Rapid City first responders compete in the 17th annual Guns and Hoses battle
With the common goal to bring in more blood donations
RAPID CITY, S.D. (KEVN) - Over the next couple of days, it could be your turn to be a hero in the community alongside Rapid City’s first responders.
It’s the 17th annual battle between the guns and the hoses to see who will take home the trophy by bringing in the most blood donations.
“It’s our annual blood drive where the fire department and police department come and we boost up Vitalant’s operations,” explained John Olson, Captain of the Patrol Division for the Rapid City Police Department.
“And really it’s just a competition to bring our community together in order to help out our fellow citizens and donate some blood,” added Jason Culberson, Fire Chief of the Rapid City Fire Department.
The drive kicked off with a firetruck pull between the two departments with the firemen coming out on top.
“Yeah, we won with a pretty good lead. We might have a little bit of experience with pulling firetrucks,” laughed Culberson, but the competition isn’t over yet.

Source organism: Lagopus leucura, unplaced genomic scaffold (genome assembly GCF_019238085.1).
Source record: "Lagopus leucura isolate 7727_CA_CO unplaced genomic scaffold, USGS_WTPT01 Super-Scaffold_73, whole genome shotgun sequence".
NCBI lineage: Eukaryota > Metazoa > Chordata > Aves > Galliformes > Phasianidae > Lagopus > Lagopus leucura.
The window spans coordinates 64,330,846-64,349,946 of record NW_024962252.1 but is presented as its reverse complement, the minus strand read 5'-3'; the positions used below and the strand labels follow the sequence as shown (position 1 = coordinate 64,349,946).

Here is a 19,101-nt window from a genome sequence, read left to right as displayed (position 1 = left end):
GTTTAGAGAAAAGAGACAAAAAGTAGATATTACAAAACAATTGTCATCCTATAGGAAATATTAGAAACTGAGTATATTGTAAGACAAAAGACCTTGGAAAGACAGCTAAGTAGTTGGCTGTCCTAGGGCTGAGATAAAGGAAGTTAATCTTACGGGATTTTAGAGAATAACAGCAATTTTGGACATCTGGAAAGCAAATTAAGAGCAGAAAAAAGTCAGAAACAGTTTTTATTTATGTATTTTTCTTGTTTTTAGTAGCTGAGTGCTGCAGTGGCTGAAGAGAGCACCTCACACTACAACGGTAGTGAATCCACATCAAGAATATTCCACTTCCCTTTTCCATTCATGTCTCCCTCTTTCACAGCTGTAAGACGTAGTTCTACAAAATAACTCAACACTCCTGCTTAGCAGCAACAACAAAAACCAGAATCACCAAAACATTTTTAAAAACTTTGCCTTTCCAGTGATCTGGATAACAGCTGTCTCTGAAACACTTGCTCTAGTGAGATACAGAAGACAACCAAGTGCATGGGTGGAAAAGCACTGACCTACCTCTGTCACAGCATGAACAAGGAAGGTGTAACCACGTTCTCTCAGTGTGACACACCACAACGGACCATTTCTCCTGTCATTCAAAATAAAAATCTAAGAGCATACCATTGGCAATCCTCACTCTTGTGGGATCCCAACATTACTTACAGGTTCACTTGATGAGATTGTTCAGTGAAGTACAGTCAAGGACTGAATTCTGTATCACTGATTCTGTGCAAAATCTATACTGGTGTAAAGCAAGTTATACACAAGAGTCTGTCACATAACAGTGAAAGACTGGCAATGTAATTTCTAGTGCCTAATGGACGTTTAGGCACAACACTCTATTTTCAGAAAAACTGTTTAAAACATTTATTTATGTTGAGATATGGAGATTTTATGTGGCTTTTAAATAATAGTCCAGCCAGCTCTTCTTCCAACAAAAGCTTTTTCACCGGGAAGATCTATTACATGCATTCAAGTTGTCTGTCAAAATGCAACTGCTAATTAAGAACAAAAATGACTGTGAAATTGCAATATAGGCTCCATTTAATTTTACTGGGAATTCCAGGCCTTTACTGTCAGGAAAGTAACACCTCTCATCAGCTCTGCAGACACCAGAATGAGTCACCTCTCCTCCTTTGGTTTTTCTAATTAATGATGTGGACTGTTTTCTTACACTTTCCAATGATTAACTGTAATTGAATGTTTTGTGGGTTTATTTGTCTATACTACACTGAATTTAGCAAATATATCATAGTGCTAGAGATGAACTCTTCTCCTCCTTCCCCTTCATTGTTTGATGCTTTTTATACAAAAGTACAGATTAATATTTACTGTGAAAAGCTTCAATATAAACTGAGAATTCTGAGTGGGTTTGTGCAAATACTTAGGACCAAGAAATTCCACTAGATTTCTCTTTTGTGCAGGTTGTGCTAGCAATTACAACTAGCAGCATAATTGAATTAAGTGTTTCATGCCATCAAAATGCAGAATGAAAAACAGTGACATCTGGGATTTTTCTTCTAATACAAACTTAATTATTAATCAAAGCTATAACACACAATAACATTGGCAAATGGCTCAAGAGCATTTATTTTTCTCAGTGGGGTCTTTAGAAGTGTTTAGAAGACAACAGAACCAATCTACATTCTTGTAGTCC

Inside Uptown Rapid, people are able to give blood and decide to back either the fire or police departments.
Whichever one has the most donors by the end of the drive walks away with the trophy.
“So, we’ve had the support of the Rapid City Fire Department and Police Department for so many years to draw attention to the summer and how important it is to donate blood,” said Communications Manager for Vitalant, Tori Robbins.
Robbins explained that in the summer, school is out and people are traveling.
The thought of donating blood is pushed aside resulting in a drop in donations.
“This year was a little more than we’re used to in the past and so we are in a critical blood shortage right now,” said Robbins.
She added that a majority of blood donations are used for ongoing medical issues.
“So, people who have a disease, a blood disease, they go in regularly to get blood transfusions to live,” explained Robbins.
However, on the other hand, Olson said as a first responder he witnesses traumatic events where blood is vital for a victim’s survival.
“We end up dealing with people who are in a traumatic car wreck or possibly a stabbing or a shooting. So, we both see it as both the trauma side as well as the medical side,” said Olson.
Despite the competition, both RCFD and RCPD recognize the importance of the blood drive are brothers and sisters in arms at the end of the day .
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